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Amawi v. Walton

United States District Court, Seventh Circuit

September 23, 2013

J.S. WALTON, et al., Defendants.


J. PHIL GILBERT, District Judge.

Plaintiff, currently incarcerated at the United States Penitentiary at Marion ("Marion"), brings this action for alleged violations of his constitutional rights by persons acting under the color of federal authority. See Bivens v. Six Unknown Named Agents, 403 U.S. 388 (1971). He also asserts claims under the Administrative Procedure Act ("APA"), 5 U.S.C. §§ 553, 702, 706. Plaintiff is serving a 20-year sentence for conspiracy to kill, kidnap, maim or injure persons outside of the United States, conspiring to provide material support to terrorists, and distributing information regarding explosives (Doc. 1, p. 12). He was sentenced in the Northern District of Ohio in October 2009.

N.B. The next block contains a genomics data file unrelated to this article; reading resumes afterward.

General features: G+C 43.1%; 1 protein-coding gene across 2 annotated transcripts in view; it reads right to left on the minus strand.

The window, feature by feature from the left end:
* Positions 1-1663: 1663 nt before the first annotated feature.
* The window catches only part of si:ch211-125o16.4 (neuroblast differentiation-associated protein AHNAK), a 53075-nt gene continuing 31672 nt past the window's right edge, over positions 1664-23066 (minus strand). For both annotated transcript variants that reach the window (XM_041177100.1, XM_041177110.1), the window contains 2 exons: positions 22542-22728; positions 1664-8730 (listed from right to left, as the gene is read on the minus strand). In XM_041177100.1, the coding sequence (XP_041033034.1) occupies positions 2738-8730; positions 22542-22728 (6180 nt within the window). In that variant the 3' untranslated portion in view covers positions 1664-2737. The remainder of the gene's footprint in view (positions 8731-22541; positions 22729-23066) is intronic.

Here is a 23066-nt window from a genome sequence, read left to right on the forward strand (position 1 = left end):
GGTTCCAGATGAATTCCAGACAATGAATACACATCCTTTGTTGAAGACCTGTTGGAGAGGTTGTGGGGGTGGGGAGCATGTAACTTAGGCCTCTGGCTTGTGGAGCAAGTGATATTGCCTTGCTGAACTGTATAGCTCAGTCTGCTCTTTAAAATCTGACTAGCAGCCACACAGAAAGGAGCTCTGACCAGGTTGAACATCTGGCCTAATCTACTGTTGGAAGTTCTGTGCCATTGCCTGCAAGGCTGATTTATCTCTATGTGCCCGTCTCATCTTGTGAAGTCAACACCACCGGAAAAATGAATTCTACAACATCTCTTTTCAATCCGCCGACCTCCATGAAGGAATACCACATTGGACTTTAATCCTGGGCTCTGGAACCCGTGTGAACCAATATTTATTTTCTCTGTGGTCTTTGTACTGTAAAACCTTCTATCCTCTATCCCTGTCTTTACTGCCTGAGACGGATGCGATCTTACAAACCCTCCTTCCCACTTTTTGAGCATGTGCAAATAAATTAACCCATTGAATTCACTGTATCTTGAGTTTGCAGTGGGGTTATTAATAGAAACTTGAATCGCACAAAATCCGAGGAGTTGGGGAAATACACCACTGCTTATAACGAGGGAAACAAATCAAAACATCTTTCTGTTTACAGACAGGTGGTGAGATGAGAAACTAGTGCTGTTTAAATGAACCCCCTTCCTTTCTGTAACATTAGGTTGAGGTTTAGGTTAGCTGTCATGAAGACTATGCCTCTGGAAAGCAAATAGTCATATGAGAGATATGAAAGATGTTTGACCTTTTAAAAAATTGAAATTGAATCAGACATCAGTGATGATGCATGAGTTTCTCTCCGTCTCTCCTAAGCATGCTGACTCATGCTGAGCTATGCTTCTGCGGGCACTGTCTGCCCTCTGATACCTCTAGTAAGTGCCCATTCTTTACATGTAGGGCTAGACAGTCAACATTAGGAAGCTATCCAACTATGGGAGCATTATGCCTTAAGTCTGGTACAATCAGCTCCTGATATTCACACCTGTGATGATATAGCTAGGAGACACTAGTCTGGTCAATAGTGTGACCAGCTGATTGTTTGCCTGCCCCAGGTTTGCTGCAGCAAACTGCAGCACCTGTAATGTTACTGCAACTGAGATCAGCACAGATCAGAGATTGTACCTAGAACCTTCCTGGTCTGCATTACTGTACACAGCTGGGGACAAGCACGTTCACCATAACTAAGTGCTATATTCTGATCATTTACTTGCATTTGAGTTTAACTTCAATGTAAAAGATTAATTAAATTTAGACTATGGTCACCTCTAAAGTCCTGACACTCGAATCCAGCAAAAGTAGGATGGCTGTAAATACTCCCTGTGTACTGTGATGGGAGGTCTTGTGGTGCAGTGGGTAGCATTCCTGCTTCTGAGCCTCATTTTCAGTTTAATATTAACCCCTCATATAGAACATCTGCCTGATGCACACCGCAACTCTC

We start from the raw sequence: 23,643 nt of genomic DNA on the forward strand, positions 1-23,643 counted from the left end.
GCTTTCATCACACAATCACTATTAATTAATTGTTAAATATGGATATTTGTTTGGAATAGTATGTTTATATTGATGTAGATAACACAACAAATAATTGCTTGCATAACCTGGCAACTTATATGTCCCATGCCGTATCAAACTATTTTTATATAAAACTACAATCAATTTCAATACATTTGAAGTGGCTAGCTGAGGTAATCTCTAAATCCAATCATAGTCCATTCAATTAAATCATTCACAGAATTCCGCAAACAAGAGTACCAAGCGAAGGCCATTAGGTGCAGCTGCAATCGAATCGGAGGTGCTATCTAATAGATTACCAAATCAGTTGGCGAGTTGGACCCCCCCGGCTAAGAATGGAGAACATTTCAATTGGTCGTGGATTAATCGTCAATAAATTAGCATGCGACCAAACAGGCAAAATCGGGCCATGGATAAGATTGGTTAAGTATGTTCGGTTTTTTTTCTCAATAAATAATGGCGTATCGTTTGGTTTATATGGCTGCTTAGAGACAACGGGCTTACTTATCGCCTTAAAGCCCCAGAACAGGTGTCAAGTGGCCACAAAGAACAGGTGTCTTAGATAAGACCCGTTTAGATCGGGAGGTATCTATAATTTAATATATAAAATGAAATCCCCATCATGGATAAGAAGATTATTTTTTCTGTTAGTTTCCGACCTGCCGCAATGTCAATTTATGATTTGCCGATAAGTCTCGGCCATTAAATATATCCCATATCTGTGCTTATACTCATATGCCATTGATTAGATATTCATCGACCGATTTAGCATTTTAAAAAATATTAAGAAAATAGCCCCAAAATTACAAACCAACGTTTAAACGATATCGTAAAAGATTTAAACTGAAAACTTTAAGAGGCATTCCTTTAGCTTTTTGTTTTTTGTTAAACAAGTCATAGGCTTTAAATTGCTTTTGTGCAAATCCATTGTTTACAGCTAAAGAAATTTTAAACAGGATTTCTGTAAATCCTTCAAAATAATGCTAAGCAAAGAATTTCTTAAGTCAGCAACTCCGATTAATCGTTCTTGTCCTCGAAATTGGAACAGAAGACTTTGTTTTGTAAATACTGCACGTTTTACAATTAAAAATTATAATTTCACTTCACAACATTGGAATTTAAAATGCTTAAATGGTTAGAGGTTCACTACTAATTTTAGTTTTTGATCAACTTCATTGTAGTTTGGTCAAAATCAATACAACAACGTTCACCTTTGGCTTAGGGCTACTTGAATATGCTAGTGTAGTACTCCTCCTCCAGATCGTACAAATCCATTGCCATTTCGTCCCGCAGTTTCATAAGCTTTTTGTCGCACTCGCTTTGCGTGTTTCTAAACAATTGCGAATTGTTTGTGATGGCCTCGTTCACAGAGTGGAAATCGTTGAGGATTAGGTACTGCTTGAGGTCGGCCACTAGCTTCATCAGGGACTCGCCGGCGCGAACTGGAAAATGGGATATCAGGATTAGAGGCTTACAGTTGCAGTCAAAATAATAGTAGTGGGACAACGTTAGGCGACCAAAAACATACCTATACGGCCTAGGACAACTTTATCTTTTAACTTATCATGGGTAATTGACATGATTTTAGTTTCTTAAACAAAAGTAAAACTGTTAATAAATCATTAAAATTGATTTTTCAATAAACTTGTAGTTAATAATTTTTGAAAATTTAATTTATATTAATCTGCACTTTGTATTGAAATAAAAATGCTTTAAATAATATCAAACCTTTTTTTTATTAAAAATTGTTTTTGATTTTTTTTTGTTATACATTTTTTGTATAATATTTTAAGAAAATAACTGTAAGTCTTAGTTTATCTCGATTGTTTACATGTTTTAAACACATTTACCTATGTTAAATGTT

Plaintiff names a total of 33 Defendants in this action. His claims all arise out of his confinement in Marion's Communications Management Unit ("CMU"). He asserts violations of his rights to procedural due process and equal protection, conspiracy to deprive him of those constitutional rights, and violation of the APA. He also brings a state law claim for intentional infliction of emotional distress (Doc. 1, pp. 17, 22-23). The Defendants include Eric Holder (Attorney General of the United States), the Federal Bureau of Prisons ("BOP"), numerous current[1] and past[2] Marion officials, and current[3] and past[4] BOP officials.